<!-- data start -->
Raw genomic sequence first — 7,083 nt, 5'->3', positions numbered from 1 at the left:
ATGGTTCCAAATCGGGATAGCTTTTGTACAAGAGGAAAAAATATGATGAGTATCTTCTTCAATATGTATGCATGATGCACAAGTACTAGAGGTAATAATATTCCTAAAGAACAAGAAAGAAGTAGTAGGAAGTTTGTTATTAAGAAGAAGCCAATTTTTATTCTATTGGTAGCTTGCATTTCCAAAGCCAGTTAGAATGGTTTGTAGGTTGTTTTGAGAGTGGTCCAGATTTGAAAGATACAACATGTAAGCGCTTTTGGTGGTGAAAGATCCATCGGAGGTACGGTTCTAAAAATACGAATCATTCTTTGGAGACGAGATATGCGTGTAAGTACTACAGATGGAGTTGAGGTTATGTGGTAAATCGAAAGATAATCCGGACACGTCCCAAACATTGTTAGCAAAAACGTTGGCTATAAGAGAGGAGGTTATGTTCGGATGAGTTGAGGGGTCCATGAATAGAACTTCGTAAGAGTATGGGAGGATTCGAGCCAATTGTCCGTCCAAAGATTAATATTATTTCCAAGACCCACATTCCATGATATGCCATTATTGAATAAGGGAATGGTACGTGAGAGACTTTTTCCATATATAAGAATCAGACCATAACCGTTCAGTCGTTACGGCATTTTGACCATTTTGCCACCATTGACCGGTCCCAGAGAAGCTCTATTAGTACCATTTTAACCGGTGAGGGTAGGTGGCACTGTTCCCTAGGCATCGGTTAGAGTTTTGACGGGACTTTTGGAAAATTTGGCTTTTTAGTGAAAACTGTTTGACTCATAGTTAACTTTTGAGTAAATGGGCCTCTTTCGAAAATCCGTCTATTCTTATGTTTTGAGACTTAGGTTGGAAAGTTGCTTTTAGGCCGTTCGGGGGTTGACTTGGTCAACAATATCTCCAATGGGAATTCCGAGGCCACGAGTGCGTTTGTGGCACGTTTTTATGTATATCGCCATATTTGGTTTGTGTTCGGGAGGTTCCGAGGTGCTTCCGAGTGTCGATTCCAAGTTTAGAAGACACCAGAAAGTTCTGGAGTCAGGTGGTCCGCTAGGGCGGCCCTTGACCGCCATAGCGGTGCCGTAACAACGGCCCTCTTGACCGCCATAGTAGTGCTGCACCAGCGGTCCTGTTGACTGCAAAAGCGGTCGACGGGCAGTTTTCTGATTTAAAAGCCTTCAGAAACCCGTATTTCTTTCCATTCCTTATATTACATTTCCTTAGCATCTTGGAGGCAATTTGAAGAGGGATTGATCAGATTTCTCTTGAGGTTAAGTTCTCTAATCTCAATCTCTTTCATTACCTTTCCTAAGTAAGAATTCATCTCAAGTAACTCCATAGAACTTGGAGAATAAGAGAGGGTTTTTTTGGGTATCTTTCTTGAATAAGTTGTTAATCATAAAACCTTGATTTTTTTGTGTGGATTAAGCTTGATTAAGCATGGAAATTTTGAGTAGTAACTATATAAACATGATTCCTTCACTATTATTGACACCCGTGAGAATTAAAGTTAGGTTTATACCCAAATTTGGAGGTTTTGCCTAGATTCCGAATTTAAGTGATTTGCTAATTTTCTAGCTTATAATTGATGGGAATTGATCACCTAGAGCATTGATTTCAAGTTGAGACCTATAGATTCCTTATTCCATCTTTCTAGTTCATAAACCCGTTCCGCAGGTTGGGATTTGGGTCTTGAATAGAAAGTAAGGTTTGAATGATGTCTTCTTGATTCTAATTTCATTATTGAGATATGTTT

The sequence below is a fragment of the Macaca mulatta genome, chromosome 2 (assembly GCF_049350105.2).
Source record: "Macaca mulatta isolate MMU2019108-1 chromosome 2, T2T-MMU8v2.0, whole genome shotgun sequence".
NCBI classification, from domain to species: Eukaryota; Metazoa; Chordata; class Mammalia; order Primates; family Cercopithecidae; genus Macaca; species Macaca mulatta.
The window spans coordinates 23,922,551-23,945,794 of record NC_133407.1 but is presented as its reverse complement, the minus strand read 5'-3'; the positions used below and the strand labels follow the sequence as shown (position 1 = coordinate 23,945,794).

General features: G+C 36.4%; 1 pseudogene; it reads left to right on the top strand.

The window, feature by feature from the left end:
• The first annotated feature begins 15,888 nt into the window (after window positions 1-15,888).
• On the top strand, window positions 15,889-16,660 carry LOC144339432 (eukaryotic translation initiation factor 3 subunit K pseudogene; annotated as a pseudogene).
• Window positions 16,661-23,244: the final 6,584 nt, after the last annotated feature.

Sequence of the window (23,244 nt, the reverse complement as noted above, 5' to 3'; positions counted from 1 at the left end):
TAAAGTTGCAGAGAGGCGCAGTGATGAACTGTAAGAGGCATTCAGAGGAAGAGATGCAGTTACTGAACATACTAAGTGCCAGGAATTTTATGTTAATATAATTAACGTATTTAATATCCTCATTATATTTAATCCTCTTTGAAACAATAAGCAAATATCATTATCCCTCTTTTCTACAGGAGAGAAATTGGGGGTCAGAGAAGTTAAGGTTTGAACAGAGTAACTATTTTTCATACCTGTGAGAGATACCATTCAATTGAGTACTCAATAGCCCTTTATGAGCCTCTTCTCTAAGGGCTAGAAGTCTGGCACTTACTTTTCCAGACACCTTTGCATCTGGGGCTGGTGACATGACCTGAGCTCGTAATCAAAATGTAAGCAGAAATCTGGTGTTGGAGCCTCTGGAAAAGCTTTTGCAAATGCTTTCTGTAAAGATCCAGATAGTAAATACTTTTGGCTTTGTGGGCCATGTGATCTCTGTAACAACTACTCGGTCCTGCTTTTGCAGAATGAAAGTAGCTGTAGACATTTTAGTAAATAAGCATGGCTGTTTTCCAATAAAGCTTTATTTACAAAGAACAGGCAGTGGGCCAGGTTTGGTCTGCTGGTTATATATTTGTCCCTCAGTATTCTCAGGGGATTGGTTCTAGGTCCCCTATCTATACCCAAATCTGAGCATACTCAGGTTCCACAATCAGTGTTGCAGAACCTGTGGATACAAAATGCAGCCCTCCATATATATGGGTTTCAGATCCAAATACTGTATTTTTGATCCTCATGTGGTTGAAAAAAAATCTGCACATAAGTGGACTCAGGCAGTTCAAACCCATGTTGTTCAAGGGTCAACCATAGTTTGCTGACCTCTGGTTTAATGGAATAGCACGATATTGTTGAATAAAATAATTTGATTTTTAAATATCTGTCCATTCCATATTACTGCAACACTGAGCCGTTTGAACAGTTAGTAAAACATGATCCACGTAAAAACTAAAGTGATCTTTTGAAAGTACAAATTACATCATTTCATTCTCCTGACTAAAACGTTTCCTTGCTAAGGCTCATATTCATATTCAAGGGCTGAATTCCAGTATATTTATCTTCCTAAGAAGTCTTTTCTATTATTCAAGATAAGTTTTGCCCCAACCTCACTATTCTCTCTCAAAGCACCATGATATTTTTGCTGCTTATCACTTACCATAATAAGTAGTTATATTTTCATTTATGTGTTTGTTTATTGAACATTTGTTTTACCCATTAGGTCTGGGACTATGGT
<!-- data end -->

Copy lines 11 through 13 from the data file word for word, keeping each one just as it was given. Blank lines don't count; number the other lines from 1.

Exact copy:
• Window positions 16,661-23,244: the final 6,584 nt, after the last annotated feature.

Sequence of the window (23,244 nt, the reverse complement as noted above, 5' to 3'; positions counted from 1 at the left end):
TAAAGTTGCAGAGAGGCGCAGTGATGAACTGTAAGAGGCATTCAGAGGAAGAGATGCAGTTACTGAACATACTAAGTGCCAGGAATTTTATGTTAATATAATTAACGTATTTAATATCCTCATTATATTTAATCCTCTTTGAAACAATAAGCAAATATCATTATCCCTCTTTTCTACAGGAGAGAAATTGGGGGTCAGAGAAGTTAAGGTTTGAACAGAGTAACTATTTTTCATACCTGTGAGAGATACCATTCAATTGAGTACTCAATAGCCCTTTATGAGCCTCTTCTCTAAGGGCTAGAAGTCTGGCACTTACTTTTCCAGACACCTTTGCATCTGGGGCTGGTGACATGACCTGAGCTCGTAATCAAAATGTAAGCAGAAATCTGGTGTTGGAGCCTCTGGAAAAGCTTTTGCAAATGCTTTCTGTAAAGATCCAGATAGTAAATACTTTTGGCTTTGTGGGCCATGTGATCTCTGTAACAACTACTCGGTCCTGCTTTTGCAGAATGAAAGTAGCTGTAGACATTTTAGTAAATAAGCATGGCTGTTTTCCAATAAAGCTTTATTTACAAAGAACAGGCAGTGGGCCAGGTTTGGTCTGCTGGTTATATATTTGTCCCTCAGTATTCTCAGGGGATTGGTTCTAGGTCCCCTATCTATACCCAAATCTGAGCATACTCAGGTTCCACAATCAGTGTTGCAGAACCTGTGGATACAAAATGCAGCCCTCCATATATATGGGTTTCAGATCCAAATACTGTATTTTTGATCCTCATGTGGTTGAAAAAAAATCTGCACATAAGTGGACTCAGGCAGTTCAAACCCATGTTGTTCAAGGGTCAACCATAGTTTGCTGACCTCTGGTTTAATGGAATAGCACGATATTGTTGAATAAAATAATTTGATTTTTAAATATCTGTCCATTCCATATTACTGCAACACTGAGCCGTTTGAACAGTTAGTAAAACATGATCCACGTAAAAACTAAAGTGATCTTTTGAAAGTACAAATTACATCATTTCATTCTCCTGACTAAAACGTTTCCTTGCTAAGGCTCATATTCATATTCAAGGGCTGAATTCCAGTATATTTATCTTCCTAAGAAGTCTTTTCTATTATTCAAGATAAGTTTTGCCCCAACCTCACTATTCTCTCTCAAAGCACCATGATATTTTTGCTGCTTATCACTTACCATAATAAGTAGTTATATTTTCATTTATGTGTTTGTTTATTGAACATTTGTTTTACCCATTAGGTCTGGGACTATGGT